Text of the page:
I have been fortunate enough to receive highly multicultural and multilingual influences in literature, music, and art. These influences play a crucial role in the way I see the world, and how I express myself creatively. I consider myself very fortunate to have received such a culturally colorful upbringing.

Do you find that there are parts of your identity that have felt consistent or reliable throughout your life? Have you found that other parts have grown over time?

Yes, there are definitely parts of my identity that have remained consistent throughout my life, especially those that I developed through my upbringing. However, as I gain more experience in my personal, professional, and academic life, I have also had the opportunity of adding new parts to my identity. Throughout the past few years, I have learned that there is much more to be gained from hardship than there is from comfort, and although growth pains are uncomfortable, they help us become better versions of ourselves. Pretty worth it if you ask me!

When it comes to personal expression, do you find yourself more called to tradition and past experience, or to contemporary issues and ongoing self-exploration?

Higher education has pushed me to find a harmonious balance between past experience and self-exploration. As a Computer Science major, I am constantly submerged in a world of contemporary issues. Through my creative work and OSU’s effort in supporting creative expression, however, I am able to escape the world of newness and rest in the known of tradition and past experience. I must confess, it’s like a much-needed breath of air at times!

Are there any other artists in your community or pieces connecting to your identity that have been creative influences on your artistic journey?

My mother, Robin, published a memoir of her experience with breast cancer before passing away in 2015. Her writing was intelligent, witty, emotional, and honest. Through years of practice, I hope to reach a level of self-expression in which I, like my mother, can motivate and inspire others.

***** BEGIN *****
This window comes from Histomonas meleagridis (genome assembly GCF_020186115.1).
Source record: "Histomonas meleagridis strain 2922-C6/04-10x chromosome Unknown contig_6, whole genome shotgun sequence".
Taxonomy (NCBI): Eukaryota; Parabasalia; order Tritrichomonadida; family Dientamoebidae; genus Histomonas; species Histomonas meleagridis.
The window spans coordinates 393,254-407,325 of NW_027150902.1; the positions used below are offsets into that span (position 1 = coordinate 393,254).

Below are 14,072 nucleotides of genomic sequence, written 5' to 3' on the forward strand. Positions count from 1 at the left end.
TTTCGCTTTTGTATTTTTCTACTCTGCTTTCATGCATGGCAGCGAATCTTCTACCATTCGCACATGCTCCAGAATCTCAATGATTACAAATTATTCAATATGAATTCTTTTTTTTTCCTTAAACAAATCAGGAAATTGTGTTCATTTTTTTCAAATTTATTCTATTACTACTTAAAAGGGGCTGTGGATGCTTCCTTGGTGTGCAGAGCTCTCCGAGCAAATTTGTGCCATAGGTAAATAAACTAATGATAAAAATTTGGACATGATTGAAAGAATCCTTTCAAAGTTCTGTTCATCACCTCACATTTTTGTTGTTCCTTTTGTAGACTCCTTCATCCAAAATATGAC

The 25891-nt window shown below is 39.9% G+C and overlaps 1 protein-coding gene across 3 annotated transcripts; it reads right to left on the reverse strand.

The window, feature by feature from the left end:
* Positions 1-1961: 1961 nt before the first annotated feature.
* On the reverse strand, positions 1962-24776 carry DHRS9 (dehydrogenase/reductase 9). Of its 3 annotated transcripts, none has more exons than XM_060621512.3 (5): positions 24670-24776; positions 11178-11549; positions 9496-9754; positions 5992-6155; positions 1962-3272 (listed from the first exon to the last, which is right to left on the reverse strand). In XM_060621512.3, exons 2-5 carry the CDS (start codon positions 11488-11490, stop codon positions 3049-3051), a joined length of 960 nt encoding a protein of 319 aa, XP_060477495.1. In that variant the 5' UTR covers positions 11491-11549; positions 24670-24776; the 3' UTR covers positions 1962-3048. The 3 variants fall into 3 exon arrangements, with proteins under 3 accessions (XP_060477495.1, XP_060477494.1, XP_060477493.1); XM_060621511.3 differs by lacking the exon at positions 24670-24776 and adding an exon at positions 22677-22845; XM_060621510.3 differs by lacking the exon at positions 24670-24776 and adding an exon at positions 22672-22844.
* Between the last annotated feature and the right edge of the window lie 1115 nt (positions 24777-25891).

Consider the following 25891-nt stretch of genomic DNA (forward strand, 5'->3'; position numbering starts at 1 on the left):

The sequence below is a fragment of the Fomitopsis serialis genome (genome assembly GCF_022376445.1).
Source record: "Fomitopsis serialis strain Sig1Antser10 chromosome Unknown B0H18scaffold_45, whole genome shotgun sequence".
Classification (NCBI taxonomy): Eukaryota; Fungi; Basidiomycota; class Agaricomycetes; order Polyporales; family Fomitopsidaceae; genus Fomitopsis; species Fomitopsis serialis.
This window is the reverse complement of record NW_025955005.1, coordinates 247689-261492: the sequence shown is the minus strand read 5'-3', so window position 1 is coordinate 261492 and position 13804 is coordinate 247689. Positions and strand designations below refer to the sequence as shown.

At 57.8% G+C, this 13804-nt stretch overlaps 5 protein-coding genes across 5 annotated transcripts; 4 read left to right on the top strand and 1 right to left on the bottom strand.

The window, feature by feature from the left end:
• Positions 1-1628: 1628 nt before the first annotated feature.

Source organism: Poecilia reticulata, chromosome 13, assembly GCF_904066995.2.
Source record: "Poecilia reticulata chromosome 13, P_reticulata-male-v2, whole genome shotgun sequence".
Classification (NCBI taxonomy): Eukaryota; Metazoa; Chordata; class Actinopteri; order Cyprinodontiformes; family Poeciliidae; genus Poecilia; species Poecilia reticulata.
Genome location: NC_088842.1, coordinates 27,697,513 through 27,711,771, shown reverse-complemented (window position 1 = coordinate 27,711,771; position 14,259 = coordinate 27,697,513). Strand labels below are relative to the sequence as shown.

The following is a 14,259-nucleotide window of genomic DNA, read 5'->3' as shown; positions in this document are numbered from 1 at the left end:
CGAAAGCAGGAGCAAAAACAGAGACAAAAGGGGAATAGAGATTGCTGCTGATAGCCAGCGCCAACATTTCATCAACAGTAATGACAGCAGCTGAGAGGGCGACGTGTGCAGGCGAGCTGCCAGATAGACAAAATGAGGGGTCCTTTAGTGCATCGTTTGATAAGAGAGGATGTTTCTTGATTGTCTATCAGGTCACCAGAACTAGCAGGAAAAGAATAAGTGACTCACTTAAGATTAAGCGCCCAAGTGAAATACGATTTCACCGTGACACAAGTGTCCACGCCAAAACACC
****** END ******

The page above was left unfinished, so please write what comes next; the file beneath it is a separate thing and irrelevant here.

Has OSU had a positive, negative, or neutral effect on being able to explore and express yourself?

OSU has had nothing but a positive effect on my ability to explore and express myself personally, professionally, and academically. As a first generation student, I was terrified of joining a world that seemed so foreign to me, both academically and culturally. However, during my time at OSU, I have received nothing but kindness and support from my peers and the academic staff.

I would like to express my deep gratitude to my Professors, Stephen Rust and Annette Rubado, who motivated me to submit my essay pieces for publication. Your kindness and dedication to your students do not go unnoticed.




Biography: I am an OSU Honors Sophomore with a passion for creative writing majoring in Computer Science!

Although American by birth, I was raised in a small Mexican town on the skirts of the Sierra Madre Occidental mountain range in Sonora. Over my lifetime, I’ve had the honor of exploring all 32 Mexican states and have developed a deep admiration and respect for Mexico and its rich culture. Writing has served as a powerful tool for me to express my love for Mexico and a platform for me to share some of Mexico’s current issues. As I move forward with my education at OSU, I will continue to seek new ways in which I can share my love for Mexico with those around me.

Artist Statement: Both of my essays, Dia de Muertos: A Symbol of Mexico’s Cultural Diversity and Resilience and The Sacred Cenotes of the Maya: A Passageway to the Underworld, were inspired by my desire to shed light on Mexico’s struggles that do not commonly reach international audiences. Although Mexico is commonly associated with drug wars and “Narcos”, these issues tend to overshadow Mexico’s less marketable environmental and cultural struggles. Both essays served as a platform for me to share a piece of Mexico’s remarkable history and some of the current struggles of its people, their culture, and their land.

I dedicate my work to Professor Annette Rubado and Stephen Rust in gratitude for their ability to inspire students to use writing as a tool for expression and change.

Social Media: @ellistessellis on Instagram

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About the Contributor
Selene Lawrence
Selene Lawrence, Student Correspondent
Selene Lawrence (she/they) is PRISM’s student correspondent and online editorial assistant. She is an author, poet, musician, and visual and textile artist. Selene is pursuing a major of her own design: Traditional, Folkloric, and Popular Cultural Studies for Mass Media Communications with a writing minor.